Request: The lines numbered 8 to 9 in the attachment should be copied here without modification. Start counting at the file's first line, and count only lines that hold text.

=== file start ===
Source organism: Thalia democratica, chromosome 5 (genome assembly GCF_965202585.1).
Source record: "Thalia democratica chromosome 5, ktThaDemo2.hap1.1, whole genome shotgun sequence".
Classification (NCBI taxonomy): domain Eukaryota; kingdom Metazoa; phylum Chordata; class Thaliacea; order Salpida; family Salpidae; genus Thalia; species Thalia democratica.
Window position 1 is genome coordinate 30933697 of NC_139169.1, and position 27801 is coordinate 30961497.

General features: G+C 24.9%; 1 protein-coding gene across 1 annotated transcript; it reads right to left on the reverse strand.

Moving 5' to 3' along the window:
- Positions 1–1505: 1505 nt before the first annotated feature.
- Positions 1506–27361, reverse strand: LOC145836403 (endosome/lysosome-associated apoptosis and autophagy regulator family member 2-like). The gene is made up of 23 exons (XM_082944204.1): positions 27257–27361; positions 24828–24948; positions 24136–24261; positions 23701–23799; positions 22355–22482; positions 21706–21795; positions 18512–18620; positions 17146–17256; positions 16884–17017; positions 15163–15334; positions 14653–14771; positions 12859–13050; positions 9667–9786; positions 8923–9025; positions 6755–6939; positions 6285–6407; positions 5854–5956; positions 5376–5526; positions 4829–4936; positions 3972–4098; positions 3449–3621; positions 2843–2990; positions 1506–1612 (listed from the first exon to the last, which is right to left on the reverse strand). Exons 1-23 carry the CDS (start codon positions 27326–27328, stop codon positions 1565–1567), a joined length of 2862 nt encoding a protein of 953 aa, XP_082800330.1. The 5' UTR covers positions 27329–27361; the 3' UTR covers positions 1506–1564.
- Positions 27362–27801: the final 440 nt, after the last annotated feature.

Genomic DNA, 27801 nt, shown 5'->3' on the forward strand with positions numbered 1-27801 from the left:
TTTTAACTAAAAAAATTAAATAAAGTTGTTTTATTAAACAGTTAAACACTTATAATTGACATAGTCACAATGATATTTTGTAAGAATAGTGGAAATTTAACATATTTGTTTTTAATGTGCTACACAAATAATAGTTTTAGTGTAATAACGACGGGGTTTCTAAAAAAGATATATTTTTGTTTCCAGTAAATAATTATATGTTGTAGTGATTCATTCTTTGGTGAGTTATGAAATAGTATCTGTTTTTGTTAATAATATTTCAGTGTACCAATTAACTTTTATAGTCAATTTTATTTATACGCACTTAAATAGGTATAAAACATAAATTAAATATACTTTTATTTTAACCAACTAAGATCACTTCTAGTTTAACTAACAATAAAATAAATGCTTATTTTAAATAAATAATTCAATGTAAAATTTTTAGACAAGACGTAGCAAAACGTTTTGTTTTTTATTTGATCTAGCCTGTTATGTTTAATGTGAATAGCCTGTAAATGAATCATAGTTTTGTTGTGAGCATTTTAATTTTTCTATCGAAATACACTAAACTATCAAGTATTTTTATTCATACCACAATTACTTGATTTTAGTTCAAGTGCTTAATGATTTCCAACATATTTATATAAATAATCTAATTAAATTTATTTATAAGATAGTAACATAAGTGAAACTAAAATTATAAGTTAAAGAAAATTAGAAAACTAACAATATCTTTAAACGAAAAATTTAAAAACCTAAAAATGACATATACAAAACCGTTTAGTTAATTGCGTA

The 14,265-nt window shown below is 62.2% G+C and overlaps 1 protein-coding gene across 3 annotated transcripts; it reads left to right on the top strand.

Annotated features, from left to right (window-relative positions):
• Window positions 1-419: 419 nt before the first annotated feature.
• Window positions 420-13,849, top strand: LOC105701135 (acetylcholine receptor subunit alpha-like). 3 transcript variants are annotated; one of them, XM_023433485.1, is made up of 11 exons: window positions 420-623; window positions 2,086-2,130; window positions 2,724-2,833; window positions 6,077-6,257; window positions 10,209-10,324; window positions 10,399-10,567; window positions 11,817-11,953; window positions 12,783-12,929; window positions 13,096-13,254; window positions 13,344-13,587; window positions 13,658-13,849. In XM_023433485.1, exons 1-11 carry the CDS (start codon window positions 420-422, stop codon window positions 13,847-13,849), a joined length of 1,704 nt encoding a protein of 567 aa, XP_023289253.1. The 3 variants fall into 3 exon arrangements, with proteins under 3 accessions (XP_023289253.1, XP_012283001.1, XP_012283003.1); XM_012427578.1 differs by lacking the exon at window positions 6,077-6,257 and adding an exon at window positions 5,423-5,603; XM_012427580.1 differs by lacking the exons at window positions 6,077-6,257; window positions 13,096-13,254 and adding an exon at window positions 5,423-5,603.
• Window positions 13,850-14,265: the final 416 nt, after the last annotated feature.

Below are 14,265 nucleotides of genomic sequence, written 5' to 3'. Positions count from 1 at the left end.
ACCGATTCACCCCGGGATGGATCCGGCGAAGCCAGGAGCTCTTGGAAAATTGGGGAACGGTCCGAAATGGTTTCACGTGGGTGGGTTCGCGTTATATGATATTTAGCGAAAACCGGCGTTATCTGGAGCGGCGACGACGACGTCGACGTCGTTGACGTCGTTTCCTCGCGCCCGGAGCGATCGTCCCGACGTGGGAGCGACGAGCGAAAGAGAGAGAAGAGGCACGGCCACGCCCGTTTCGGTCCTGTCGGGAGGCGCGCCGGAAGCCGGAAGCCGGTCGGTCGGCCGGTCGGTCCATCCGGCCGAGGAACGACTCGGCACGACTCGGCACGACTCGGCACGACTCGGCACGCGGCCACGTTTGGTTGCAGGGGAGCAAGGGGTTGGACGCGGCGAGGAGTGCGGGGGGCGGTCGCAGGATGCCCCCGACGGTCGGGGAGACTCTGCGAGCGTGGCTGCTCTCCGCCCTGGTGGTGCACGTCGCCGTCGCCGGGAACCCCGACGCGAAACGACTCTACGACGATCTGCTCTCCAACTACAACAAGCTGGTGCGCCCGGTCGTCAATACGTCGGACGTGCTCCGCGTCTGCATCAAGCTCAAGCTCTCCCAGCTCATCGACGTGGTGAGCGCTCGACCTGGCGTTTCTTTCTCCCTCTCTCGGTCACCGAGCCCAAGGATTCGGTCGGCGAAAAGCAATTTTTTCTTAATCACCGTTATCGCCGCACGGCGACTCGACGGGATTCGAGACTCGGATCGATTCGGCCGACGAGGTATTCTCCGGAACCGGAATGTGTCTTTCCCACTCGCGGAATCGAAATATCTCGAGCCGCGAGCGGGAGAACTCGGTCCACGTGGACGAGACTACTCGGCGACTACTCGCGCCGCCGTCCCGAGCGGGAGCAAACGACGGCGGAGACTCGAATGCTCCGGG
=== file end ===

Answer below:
- Positions 1506–27361, reverse strand: LOC145836403 (endosome/lysosome-associated apoptosis and autophagy regulator family member 2-like). The gene is made up of 23 exons (XM_082944204.1): positions 27257–27361; positions 24828–24948; positions 24136–24261; positions 23701–23799; positions 22355–22482; positions 21706–21795; positions 18512–18620; positions 17146–17256; positions 16884–17017; positions 15163–15334; positions 14653–14771; positions 12859–13050; positions 9667–9786; positions 8923–9025; positions 6755–6939; positions 6285–6407; positions 5854–5956; positions 5376–5526; positions 4829–4936; positions 3972–4098; positions 3449–3621; positions 2843–2990; positions 1506–1612 (listed from the first exon to the last, which is right to left on the reverse strand). Exons 1-23 carry the CDS (start codon positions 27326–27328, stop codon positions 1565–1567), a joined length of 2862 nt encoding a protein of 953 aa, XP_082800330.1. The 5' UTR covers positions 27329–27361; the 3' UTR covers positions 1506–1564.
- Positions 27362–27801: the final 440 nt, after the last annotated feature.